Temperature: INSIDE- Prior to the vet's concerns about heat, I used a mercury vapor bulb. The basking spot was at 90 degrees. It was pretty focused, so the rest of the warm side was more like 80. Cool side was somewhat dictated by the temperature in my house because I don't have AC. In summer sometimes my house got warm (80ish) but that was in the heat of summer at the peak of day. Usually its more like 65 -70. It doesn't get below 60 at night. OUTSIDE- Normal Northern CA weather. She had a shaded side, but my deck gets a lot of sun. If it was warmer than 90 in the sun I brought her inside.

Location: Bay Area of Northern California

Inside / Outside: She's outside a lot. I sometimes leave her out overnight in really good weather but usually I'll bring her back in when it gets dark. In the Spring - Summer she's out most of the time unless its too hot or raining. In Fall she's out in the middle of the day through early afternoon. In winter she's in a lot since its rainy or cold. I still try to put her out for an hour or two when warm enough.

Enclosure: Her inside enclosure is 24 by 48. Her outside enclosure is 60 by 30ish. She seems comfortable with both pens, so I don't think moving back and forth upsets her. She definitely is happier in her outside box.

Diet: Her food base is bagged spring mixes with no spinach (she won't eat any spinach anyway). I supplement that with whatever greens I have on a rotating basis (that are okay for tortoises). She likes arugula, dandelion greens, carrot tops, kale etc. I've been thinking that maybe I should be more diligent about what I add to the spring mix. Its typically one extra thing a week but I could do better and maybe chop them up in advance so she has more weekly variety. I add a calcium supplement with no D3 on top at recommendation of vet. She also has hay, but she typically doesn't eat much of it.

Bulbs: Based on the last response, this might be where i'm falling down. This is the bulb I used: https://www.amazon.com/gp/product/B07Y9MBBFQ/?tag=exoticpetnetw-20. In the past I also used this bulb, but at a lower wattage I think: https://www.amazon.com/gp/product/B00101JIFG/?tag=exoticpetnetw-20. I have a heat emitter to control nighttime temps and raise the general temp of her box in winter.

Do you think those bulbs caused the damage? I didn't realize that mercury vapor bulbs were so damaging.
You obviously care very much for Delilah--she is lucky to have you. Her shell isn't pretty and Yvonne has given you an excellent summation as to why. You've also gotten some great advice as to what to do going forward (more hydration, no MVB, better food, substrate change, etc.). I would urge you to not leave her out overnight. If at all possible, you should find a new vet experienced and trained in tortoise care. If not for a third opinion now, for future needs. Fortunately you are in an area where you have a good chance of finding someone. If you need help finding someone, PM me.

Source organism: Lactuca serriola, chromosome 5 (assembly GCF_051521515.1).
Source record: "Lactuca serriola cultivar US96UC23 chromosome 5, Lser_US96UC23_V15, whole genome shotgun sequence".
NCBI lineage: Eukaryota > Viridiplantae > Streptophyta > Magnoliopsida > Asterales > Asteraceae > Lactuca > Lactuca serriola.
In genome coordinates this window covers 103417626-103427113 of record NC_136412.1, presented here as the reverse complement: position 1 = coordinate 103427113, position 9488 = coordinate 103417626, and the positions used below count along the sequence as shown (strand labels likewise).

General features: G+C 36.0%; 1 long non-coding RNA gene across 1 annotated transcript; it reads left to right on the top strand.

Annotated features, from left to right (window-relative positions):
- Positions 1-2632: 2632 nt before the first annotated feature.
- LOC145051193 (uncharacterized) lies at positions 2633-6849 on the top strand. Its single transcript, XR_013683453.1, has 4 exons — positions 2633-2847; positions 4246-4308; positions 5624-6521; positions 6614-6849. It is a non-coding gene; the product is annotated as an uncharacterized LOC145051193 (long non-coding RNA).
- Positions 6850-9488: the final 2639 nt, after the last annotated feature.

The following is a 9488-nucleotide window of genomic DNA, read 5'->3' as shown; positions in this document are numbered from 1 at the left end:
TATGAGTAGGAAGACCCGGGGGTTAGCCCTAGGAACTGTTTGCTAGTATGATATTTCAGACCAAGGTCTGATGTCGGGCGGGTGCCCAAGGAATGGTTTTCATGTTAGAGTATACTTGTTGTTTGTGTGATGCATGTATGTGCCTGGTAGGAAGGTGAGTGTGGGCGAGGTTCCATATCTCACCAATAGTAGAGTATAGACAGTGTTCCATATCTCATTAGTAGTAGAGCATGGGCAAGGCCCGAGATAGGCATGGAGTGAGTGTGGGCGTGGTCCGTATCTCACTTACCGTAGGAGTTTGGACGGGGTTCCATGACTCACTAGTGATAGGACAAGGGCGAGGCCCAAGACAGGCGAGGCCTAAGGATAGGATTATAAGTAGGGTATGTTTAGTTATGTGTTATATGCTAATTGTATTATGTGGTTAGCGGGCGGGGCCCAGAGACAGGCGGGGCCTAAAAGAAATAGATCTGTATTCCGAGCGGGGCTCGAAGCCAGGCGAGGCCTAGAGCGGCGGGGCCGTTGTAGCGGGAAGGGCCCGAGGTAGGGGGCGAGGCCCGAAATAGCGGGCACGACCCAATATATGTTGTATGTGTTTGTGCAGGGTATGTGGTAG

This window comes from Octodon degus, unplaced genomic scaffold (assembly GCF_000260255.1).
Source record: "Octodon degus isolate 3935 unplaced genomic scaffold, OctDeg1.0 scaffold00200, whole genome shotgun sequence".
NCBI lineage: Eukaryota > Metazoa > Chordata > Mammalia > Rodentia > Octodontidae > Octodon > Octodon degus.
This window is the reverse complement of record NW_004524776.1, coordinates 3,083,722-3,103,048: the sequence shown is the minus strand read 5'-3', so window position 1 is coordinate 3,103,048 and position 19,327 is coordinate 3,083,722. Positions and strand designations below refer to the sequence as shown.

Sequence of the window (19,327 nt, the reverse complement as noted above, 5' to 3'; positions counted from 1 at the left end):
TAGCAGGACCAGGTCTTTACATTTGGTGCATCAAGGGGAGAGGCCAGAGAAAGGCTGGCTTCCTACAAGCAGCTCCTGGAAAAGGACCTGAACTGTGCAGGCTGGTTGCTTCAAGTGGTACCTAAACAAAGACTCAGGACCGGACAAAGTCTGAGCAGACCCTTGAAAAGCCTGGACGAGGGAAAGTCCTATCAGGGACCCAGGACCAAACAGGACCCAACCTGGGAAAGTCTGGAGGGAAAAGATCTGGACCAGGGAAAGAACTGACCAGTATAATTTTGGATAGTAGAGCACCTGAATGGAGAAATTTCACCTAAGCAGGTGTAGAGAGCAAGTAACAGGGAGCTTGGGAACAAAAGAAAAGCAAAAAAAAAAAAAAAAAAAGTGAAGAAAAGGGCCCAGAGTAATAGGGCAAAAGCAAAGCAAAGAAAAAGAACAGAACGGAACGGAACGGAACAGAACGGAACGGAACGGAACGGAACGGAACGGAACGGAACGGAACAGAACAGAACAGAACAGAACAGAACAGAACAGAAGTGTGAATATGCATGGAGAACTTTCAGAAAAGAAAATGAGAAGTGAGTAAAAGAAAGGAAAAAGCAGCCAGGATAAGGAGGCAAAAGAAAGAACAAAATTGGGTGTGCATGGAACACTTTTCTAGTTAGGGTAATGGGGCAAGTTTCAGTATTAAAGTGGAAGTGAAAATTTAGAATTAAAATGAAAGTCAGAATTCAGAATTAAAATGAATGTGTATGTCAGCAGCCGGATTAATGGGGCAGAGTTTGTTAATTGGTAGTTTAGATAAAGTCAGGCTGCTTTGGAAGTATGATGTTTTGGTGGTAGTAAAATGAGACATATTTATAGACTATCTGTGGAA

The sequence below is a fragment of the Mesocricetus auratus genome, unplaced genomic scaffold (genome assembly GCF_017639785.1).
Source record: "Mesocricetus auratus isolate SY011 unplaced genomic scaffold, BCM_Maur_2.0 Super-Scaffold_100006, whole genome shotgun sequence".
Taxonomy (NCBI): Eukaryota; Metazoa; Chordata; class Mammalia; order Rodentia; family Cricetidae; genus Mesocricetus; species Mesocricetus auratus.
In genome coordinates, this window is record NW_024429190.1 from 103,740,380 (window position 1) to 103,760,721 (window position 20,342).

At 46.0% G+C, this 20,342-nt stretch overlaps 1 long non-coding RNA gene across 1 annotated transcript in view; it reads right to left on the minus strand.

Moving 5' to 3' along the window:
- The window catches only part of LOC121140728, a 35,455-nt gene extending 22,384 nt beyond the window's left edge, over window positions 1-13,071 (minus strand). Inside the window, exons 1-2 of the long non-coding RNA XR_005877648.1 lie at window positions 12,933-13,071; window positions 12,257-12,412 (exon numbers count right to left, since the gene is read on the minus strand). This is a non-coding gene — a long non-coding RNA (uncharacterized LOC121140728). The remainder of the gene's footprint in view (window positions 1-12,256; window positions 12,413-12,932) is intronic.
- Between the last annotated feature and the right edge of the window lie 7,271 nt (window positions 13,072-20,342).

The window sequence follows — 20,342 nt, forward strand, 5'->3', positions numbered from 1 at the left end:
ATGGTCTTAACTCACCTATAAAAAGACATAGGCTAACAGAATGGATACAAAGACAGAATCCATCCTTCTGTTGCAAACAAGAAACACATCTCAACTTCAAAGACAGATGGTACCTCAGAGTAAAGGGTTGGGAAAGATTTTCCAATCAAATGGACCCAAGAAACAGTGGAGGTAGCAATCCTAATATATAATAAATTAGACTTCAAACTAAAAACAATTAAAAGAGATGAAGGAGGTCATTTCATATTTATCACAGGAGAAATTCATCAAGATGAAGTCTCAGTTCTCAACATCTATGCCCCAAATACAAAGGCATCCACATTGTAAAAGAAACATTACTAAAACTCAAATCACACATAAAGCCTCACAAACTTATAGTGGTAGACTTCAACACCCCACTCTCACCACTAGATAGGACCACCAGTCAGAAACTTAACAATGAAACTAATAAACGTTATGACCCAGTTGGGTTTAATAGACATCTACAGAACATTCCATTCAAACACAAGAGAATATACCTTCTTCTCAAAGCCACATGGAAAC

Sue Ann

Well-Known Member
Location (City and/or State)
chapin , South Carolina
Hello,

I haven't posted in a very long while, mostly because things have been going well with my tortoise up until recently. The last six months have been rougher though. My tortoise fell off a badly placed rock in her outdoor enclosure years ago, which resulted in a minor spot of damage which morphed into minor / moderate shell rot. I got all of that treated when it happened, and since then it was okay. However, about six months ago I was giving her shell a gentle scrub with a toothbrush, and that revealed what looked to me like new rot.

I treated it myself at home for a couple of weeks using the silver cream / anit-fungals that could be acquired over the counter. Looking back I wish I brought her straight into the vet, since that didn't work. They told me that they would characterize her current shell rot condition as mild to moderate, and that it was still very treatable topically. They put her on prescription rounds of silver cream and anti-fungal every day, and that seemed to really help for a while. I did the full course of treatment for months, then stopped. All was good for a couple of weeks. I kept cleaning her shell as recommended, and during one of those times it seems like her shell was a bit flakey again. I got worried and brought her back to the vet.